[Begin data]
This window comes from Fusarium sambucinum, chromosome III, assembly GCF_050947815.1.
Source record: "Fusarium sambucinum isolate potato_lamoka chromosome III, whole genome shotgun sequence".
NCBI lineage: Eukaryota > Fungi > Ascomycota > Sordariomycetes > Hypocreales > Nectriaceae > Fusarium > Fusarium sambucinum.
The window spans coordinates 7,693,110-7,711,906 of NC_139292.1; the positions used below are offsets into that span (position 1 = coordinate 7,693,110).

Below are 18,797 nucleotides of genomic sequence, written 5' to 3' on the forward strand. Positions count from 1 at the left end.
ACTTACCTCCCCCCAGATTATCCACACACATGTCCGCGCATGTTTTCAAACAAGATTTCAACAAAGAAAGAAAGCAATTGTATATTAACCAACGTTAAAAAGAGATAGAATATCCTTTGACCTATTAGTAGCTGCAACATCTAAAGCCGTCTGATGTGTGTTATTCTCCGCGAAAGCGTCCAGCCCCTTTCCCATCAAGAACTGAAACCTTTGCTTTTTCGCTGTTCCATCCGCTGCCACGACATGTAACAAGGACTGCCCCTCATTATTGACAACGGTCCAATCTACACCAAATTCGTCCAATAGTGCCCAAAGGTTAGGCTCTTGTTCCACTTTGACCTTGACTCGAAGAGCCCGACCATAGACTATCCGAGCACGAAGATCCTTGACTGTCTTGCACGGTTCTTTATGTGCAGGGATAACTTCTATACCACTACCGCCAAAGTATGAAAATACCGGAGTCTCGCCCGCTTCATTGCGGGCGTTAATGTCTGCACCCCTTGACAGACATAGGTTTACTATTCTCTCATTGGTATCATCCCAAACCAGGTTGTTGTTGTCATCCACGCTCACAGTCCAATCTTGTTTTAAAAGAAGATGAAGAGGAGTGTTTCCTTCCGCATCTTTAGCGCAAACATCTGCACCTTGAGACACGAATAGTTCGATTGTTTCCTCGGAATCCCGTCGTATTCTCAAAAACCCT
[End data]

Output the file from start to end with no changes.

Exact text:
This window comes from Fusarium sambucinum, chromosome III, assembly GCF_050947815.1.
Source record: "Fusarium sambucinum isolate potato_lamoka chromosome III, whole genome shotgun sequence".
NCBI lineage: Eukaryota > Fungi > Ascomycota > Sordariomycetes > Hypocreales > Nectriaceae > Fusarium > Fusarium sambucinum.
The window spans coordinates 7,693,110-7,711,906 of NC_139292.1; the positions used below are offsets into that span (position 1 = coordinate 7,693,110).

Below are 18,797 nucleotides of genomic sequence, written 5' to 3' on the forward strand. Positions count from 1 at the left end.
ACTTACCTCCCCCCAGATTATCCACACACATGTCCGCGCATGTTTTCAAACAAGATTTCAACAAAGAAAGAAAGCAATTGTATATTAACCAACGTTAAAAAGAGATAGAATATCCTTTGACCTATTAGTAGCTGCAACATCTAAAGCCGTCTGATGTGTGTTATTCTCCGCGAAAGCGTCCAGCCCCTTTCCCATCAAGAACTGAAACCTTTGCTTTTTCGCTGTTCCATCCGCTGCCACGACATGTAACAAGGACTGCCCCTCATTATTGACAACGGTCCAATCTACACCAAATTCGTCCAATAGTGCCCAAAGGTTAGGCTCTTGTTCCACTTTGACCTTGACTCGAAGAGCCCGACCATAGACTATCCGAGCACGAAGATCCTTGACTGTCTTGCACGGTTCTTTATGTGCAGGGATAACTTCTATACCACTACCGCCAAAGTATGAAAATACCGGAGTCTCGCCCGCTTCATTGCGGGCGTTAATGTCTGCACCCCTTGACAGACATAGGTTTACTATTCTCTCATTGGTATCATCCCAAACCAGGTTGTTGTTGTCATCCACGCTCACAGTCCAATCTTGTTTTAAAAGAAGATGAAGAGGAGTGTTTCCTTCCGCATCTTTAGCGCAAACATCTGCACCTTGAGACACGAATAGTTCGATTGTTTCCTCGGAATCCCGTCGTATTCTCAAAAACCCT